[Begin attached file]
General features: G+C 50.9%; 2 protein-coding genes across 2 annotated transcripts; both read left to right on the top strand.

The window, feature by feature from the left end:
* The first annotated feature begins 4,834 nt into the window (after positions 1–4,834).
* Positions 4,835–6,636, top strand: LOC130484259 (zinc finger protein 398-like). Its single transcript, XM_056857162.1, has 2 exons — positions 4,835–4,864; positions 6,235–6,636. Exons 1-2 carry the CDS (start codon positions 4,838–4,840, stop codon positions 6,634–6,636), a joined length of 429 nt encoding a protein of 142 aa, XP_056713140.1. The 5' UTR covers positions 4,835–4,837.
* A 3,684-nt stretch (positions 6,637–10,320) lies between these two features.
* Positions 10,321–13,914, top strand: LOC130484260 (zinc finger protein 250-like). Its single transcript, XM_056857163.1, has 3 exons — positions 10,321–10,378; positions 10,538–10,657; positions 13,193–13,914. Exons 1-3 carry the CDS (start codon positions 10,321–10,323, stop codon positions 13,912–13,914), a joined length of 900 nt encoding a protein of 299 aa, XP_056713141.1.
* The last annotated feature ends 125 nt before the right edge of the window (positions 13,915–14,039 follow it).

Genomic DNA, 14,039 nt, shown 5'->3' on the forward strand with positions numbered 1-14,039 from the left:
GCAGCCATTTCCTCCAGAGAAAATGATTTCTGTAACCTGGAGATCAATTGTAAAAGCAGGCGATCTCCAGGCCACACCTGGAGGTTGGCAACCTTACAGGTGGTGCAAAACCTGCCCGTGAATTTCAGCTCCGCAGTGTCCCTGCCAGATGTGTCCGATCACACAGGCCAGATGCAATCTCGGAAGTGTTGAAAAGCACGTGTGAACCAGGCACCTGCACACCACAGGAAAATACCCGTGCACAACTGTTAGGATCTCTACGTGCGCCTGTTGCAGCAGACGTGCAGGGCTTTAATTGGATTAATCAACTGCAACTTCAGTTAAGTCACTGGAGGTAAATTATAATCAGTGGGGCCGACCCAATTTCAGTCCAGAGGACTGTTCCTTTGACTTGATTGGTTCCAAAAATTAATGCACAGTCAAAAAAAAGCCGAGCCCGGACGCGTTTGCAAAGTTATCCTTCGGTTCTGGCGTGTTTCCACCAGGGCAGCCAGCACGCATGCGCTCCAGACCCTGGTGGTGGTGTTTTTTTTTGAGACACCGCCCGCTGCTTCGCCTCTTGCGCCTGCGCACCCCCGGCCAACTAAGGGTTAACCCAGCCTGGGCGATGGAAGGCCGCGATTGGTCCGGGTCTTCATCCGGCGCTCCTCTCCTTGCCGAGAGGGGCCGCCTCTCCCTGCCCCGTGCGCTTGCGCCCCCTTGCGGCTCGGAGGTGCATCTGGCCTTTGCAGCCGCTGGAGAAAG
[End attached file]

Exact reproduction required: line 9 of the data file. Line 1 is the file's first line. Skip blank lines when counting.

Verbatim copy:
GCAGCCATTTCCTCCAGAGAAAATGATTTCTGTAACCTGGAGATCAATTGTAAAAGCAGGCGATCTCCAGGCCACACCTGGAGGTTGGCAACCTTACAGGTGGTGCAAAACCTGCCCGTGAATTTCAGCTCCGCAGTGTCCCTGCCAGATGTGTCCGATCACACAGGCCAGATGCAATCTCGGAAGTGTTGAAAAGCACGTGTGAACCAGGCACCTGCACACCACAGGAAAATACCCGTGCACAACTGTTAGGATCTCTACGTGCGCCTGTTGCAGCAGACGTGCAGGGCTTTAATTGGATTAATCAACTGCAACTTCAGTTAAGTCACTGGAGGTAAATTATAATCAGTGGGGCCGACCCAATTTCAGTCCAGAGGACTGTTCCTTTGACTTGATTGGTTCCAAAAATTAATGCACAGTCAAAAAAAAGCCGAGCCCGGACGCGTTTGCAAAGTTATCCTTCGGTTCTGGCGTGTTTCCACCAGGGCAGCCAGCACGCATGCGCTCCAGACCCTGGTGGTGGTGTTTTTTTTTGAGACACCGCCCGCTGCTTCGCCTCTTGCGCCTGCGCACCCCCGGCCAACTAAGGGTTAACCCAGCCTGGGCGATGGAAGGCCGCGATTGGTCCGGGTCTTCATCCGGCGCTCCTCTCCTTGCCGAGAGGGGCCGCCTCTCCCTGCCCCGTGCGCTTGCGCCCCCTTGCGGCTCGGAGGTGCATCTGGCCTTTGCAGCCGCTGGAGAAAG